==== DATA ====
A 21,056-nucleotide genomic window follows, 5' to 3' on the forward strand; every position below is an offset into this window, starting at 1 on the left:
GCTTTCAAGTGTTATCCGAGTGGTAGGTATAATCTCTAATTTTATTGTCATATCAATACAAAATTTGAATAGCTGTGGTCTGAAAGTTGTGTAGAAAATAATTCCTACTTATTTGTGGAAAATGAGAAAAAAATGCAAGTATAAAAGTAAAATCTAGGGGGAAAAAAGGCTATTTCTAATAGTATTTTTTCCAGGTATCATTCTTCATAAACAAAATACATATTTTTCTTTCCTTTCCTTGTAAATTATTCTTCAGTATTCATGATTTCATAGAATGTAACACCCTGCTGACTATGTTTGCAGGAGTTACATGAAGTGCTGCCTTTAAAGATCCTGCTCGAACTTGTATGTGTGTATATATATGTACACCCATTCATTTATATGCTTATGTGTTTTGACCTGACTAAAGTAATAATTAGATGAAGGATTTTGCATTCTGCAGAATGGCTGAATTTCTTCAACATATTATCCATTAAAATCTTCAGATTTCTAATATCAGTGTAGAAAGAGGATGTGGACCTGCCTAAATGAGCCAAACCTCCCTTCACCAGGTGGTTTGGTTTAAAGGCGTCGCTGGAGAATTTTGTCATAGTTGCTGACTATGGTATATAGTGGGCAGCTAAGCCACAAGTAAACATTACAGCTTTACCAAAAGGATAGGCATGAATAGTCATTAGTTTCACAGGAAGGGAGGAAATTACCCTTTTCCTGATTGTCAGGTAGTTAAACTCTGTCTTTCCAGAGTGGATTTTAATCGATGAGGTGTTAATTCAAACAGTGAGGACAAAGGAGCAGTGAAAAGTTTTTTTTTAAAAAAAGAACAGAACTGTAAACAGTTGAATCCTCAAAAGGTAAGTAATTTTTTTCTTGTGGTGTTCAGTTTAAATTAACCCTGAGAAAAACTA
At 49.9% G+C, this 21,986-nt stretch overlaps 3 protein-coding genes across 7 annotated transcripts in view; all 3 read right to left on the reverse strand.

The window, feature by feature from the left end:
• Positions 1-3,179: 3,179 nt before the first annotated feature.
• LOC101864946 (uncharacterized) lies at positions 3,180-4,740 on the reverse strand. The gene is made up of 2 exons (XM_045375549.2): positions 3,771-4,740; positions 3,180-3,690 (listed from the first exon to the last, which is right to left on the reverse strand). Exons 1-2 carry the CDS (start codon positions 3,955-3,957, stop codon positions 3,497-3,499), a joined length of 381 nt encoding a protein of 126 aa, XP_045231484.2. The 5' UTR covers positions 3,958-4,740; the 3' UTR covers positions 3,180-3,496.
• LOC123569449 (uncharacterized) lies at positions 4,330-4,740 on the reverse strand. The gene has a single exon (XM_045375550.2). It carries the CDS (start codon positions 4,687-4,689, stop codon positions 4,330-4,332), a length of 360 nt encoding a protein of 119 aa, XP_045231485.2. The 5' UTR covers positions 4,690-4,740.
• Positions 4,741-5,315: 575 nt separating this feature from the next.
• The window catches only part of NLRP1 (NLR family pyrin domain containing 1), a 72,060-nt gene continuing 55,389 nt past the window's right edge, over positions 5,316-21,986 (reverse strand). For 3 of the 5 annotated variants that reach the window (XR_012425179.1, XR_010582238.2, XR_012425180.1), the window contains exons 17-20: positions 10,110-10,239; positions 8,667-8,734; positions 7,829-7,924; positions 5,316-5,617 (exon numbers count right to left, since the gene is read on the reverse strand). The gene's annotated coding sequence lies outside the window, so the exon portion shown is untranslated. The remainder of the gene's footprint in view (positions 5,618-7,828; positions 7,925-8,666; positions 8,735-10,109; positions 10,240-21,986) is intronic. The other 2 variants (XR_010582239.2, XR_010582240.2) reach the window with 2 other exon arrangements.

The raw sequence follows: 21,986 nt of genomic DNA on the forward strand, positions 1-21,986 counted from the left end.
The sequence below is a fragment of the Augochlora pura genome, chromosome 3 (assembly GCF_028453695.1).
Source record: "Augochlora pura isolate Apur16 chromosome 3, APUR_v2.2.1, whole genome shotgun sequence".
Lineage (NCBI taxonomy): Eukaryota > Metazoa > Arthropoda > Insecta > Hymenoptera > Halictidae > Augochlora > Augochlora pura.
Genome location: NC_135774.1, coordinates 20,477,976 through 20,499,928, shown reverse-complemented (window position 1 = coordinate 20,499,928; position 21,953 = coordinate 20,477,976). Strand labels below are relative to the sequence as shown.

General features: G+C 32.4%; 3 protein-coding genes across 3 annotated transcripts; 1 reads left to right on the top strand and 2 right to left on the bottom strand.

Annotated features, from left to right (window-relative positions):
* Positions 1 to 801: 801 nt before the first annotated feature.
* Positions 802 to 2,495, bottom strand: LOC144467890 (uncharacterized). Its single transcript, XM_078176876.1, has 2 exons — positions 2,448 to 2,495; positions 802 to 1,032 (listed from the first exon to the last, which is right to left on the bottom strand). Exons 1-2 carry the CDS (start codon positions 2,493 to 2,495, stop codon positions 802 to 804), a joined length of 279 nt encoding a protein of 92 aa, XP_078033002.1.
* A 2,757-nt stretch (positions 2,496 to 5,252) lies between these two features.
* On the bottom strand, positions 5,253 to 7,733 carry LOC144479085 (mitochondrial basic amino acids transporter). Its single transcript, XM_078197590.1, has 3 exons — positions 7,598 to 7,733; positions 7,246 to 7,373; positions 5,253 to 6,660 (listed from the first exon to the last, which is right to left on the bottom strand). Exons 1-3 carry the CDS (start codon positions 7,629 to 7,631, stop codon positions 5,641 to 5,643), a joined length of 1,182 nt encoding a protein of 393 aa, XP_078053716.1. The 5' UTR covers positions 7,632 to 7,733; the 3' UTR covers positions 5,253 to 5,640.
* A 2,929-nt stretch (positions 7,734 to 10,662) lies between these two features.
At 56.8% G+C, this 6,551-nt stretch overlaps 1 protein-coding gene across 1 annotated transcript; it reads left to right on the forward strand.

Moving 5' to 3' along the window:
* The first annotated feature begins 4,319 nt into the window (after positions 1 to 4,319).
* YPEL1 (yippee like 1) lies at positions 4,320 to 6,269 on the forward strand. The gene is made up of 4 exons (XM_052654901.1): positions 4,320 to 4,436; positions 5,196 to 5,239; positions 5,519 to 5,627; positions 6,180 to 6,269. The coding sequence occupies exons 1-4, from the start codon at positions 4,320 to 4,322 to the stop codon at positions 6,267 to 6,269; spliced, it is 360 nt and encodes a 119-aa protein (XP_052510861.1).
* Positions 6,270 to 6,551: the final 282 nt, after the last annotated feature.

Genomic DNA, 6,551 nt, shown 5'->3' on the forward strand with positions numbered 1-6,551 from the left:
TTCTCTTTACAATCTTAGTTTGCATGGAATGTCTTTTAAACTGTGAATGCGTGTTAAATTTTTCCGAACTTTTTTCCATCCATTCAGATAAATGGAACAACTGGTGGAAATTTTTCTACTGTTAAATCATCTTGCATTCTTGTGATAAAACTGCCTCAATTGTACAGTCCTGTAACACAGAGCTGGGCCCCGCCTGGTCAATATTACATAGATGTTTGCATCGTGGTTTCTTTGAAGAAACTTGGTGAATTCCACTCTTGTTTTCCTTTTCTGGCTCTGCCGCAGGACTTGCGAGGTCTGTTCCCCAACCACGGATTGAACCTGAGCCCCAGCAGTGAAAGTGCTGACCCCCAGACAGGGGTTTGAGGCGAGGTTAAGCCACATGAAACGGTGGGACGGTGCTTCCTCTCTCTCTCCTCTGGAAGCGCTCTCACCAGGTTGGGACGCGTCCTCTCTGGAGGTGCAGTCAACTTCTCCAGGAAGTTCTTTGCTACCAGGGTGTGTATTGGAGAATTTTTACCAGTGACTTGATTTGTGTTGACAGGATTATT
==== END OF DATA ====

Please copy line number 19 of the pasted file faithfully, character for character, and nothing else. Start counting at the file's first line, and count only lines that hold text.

* A 2,757-nt stretch (positions 2,496 to 5,252) lies between these two features.